Richard
David Bewick David Bewick
Reply | Threaded
Open this post in threaded view
|  
Report Content as Inappropriate

Re: Spar making plane

Richard, thanks for your comments.  I have made several spars with flat planes and I am just looking for something to help the transition from multi-faceted to round without too much sanding.  I think I got my convexes and concaves a bit mixed up in my original post but you clearly got the gist. I think even a gentle curve would help a lot.  I would expect to make a curved wood former with the sole radius and to cover this with abrasive to finish making the body and to grind and hone the blade. I know this is not easy but there are lots of wooden moulding planes made in this way.  It might be easier to start from scratch, though.  I will continue to ponder. Regards, David
momist momist
Reply | Threaded
Open this post in threaded view
|  
Report Content as Inappropriate

Re: Spar making plane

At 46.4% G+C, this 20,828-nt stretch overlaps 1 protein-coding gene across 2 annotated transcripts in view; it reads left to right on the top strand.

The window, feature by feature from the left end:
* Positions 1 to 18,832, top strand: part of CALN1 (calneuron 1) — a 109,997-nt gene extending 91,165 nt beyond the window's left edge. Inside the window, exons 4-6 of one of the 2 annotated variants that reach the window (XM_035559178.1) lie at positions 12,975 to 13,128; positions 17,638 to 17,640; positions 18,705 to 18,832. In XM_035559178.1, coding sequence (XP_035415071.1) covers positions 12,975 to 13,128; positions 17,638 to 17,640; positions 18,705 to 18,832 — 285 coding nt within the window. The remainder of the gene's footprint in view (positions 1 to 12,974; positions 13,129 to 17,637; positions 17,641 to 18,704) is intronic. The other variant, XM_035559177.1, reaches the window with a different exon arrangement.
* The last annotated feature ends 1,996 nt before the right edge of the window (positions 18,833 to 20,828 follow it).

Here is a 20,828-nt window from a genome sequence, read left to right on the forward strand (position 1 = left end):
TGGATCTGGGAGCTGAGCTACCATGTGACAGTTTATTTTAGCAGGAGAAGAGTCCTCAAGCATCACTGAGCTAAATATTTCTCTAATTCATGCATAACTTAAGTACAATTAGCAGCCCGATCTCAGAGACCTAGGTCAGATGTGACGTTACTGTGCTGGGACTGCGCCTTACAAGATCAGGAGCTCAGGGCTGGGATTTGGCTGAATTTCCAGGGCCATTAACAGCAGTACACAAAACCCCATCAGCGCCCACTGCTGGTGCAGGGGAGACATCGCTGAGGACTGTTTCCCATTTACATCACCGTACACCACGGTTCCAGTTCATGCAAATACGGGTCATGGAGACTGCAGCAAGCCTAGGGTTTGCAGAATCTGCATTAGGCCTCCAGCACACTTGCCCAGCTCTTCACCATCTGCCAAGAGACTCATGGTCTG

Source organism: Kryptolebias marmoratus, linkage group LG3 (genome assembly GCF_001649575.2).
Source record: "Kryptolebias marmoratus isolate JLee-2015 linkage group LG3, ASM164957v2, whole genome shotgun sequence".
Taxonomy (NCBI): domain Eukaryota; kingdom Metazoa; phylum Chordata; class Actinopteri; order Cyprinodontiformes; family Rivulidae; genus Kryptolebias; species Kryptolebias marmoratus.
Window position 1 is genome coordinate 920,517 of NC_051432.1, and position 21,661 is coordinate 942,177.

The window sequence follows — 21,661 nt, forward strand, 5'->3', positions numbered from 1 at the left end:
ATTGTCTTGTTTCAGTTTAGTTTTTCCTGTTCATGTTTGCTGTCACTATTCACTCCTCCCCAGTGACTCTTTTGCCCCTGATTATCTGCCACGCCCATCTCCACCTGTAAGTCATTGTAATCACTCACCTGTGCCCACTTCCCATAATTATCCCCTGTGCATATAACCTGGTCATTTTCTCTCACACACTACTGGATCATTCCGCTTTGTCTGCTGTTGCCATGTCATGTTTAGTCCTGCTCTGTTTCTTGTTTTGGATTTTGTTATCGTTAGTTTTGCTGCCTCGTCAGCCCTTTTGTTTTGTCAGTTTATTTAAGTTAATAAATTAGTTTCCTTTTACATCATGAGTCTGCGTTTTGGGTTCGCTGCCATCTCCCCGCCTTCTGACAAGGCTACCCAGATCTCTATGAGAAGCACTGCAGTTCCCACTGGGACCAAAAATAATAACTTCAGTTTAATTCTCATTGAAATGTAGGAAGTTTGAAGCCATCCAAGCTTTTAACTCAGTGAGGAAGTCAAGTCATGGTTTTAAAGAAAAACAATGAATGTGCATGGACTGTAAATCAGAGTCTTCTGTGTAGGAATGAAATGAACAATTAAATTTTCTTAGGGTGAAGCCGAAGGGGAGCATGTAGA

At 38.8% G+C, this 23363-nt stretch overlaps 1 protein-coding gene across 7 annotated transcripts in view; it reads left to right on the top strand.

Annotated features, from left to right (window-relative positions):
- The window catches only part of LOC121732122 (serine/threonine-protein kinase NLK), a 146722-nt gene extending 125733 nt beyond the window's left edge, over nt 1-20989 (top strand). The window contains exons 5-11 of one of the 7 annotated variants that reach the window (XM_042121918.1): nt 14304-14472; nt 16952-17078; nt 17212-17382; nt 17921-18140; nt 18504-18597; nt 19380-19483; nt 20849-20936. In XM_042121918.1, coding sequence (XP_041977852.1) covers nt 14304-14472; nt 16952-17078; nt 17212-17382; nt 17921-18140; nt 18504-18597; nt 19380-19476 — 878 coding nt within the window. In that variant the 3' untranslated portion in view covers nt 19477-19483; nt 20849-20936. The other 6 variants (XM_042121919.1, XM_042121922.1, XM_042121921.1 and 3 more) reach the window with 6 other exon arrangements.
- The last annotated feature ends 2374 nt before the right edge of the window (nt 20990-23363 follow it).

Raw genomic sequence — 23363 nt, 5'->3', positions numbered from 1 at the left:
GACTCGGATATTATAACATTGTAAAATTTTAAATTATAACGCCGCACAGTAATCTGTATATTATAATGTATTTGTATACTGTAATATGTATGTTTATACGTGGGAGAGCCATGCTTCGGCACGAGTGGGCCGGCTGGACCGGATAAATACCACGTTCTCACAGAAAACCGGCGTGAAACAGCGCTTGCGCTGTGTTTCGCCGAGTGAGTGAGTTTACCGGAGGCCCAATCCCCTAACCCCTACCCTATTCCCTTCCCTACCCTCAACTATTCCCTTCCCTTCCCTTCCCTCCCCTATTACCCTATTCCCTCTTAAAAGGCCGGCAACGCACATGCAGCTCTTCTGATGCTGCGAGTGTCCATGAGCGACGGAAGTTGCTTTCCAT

Hi David.  For rounding off after sixteen siding with a flat plane, why not use a home-made scratch stock.  Have a look at this link to Paul Sellers chair devil, all you need is a slightly bigger version:
https://woodworkingmasterclasses.com/2014/08/making-chair-devils/
BTW, the technique with these is to angle the stock to adapt the radius to that of the finished piece, so you make one with a bigger radius than the largest part of the spar, and then angle it more as the spar tapers.
Timmo Timmo
Reply | Threaded
Open this post in threaded view
|  
Report Content as Inappropriate

Re: Spar making plane

In reply to this post by David Bewick